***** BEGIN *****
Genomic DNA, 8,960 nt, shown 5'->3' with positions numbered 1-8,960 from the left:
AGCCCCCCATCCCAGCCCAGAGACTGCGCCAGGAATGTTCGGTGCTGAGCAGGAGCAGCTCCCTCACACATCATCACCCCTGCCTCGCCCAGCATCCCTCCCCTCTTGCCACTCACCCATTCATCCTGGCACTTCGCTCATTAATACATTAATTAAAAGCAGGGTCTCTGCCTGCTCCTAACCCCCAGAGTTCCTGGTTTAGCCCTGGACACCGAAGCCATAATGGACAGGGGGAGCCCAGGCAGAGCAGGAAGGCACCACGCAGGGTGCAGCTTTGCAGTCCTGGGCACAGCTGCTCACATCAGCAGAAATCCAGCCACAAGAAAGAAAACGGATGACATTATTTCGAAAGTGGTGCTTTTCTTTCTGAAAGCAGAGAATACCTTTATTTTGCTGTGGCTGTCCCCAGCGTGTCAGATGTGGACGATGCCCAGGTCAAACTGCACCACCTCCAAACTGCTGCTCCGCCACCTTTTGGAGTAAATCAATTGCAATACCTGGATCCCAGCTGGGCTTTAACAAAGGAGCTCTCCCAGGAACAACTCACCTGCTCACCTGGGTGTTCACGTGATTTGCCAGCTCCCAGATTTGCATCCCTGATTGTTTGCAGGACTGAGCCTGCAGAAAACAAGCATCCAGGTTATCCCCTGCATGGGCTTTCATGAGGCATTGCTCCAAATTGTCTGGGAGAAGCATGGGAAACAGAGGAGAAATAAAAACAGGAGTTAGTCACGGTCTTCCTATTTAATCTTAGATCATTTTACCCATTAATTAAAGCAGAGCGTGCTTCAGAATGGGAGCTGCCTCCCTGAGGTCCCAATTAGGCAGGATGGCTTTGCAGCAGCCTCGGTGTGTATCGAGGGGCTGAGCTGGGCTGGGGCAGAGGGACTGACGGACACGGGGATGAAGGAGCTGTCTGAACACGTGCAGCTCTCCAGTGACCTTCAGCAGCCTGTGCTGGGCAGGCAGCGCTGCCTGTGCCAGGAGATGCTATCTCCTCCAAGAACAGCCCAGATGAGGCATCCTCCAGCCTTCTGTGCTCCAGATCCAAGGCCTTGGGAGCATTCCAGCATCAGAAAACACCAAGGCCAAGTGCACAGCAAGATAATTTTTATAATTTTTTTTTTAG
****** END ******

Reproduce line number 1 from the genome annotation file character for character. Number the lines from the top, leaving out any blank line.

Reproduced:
Genomic DNA, 8,960 nt, shown 5'->3' with positions numbered 1-8,960 from the left: